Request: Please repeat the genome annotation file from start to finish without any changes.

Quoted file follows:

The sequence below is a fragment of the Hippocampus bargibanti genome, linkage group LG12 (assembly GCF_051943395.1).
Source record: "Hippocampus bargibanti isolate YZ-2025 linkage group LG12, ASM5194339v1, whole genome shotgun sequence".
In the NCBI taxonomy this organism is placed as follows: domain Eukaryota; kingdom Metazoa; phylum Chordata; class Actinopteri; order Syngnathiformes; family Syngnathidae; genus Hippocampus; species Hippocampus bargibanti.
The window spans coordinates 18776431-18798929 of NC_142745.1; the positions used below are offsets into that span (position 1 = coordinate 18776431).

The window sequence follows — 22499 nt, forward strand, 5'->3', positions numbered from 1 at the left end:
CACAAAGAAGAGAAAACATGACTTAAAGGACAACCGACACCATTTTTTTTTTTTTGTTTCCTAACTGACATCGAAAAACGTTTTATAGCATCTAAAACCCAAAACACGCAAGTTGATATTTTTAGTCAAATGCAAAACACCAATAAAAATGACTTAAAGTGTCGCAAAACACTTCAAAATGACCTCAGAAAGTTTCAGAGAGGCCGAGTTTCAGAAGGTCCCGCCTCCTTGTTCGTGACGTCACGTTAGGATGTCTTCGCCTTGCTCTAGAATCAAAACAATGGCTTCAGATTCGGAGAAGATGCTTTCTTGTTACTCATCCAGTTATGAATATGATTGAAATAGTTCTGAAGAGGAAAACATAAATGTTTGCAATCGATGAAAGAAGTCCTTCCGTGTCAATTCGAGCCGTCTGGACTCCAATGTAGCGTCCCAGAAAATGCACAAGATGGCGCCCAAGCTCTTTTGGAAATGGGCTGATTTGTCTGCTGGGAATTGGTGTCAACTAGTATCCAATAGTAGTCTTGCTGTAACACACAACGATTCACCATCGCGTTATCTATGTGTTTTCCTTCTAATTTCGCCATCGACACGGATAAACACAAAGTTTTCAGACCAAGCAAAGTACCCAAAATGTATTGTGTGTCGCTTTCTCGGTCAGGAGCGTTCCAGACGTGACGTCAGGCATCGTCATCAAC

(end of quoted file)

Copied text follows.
The sequence below is a fragment of the Hippocampus bargibanti genome, linkage group LG12 (assembly GCF_051943395.1).
Source record: "Hippocampus bargibanti isolate YZ-2025 linkage group LG12, ASM5194339v1, whole genome shotgun sequence".
In the NCBI taxonomy this organism is placed as follows: domain Eukaryota; kingdom Metazoa; phylum Chordata; class Actinopteri; order Syngnathiformes; family Syngnathidae; genus Hippocampus; species Hippocampus bargibanti.
The window spans coordinates 18776431-18798929 of NC_142745.1; the positions used below are offsets into that span (position 1 = coordinate 18776431).

The window sequence follows — 22499 nt, forward strand, 5'->3', positions numbered from 1 at the left end:
CACAAAGAAGAGAAAACATGACTTAAAGGACAACCGACACCATTTTTTTTTTTTTGTTTCCTAACTGACATCGAAAAACGTTTTATAGCATCTAAAACCCAAAACACGCAAGTTGATATTTTTAGTCAAATGCAAAACACCAATAAAAATGACTTAAAGTGTCGCAAAACACTTCAAAATGACCTCAGAAAGTTTCAGAGAGGCCGAGTTTCAGAAGGTCCCGCCTCCTTGTTCGTGACGTCACGTTAGGATGTCTTCGCCTTGCTCTAGAATCAAAACAATGGCTTCAGATTCGGAGAAGATGCTTTCTTGTTACTCATCCAGTTATGAATATGATTGAAATAGTTCTGAAGAGGAAAACATAAATGTTTGCAATCGATGAAAGAAGTCCTTCCGTGTCAATTCGAGCCGTCTGGACTCCAATGTAGCGTCCCAGAAAATGCACAAGATGGCGCCCAAGCTCTTTTGGAAATGGGCTGATTTGTCTGCTGGGAATTGGTGTCAACTAGTATCCAATAGTAGTCTTGCTGTAACACACAACGATTCACCATCGCGTTATCTATGTGTTTTCCTTCTAATTTCGCCATCGACACGGATAAACACAAAGTTTTCAGACCAAGCAAAGTACCCAAAATGTATTGTGTGTCGCTTTCTCGGTCAGGAGCGTTCCAGACGTGACGTCAGGCATCGTCATCAAC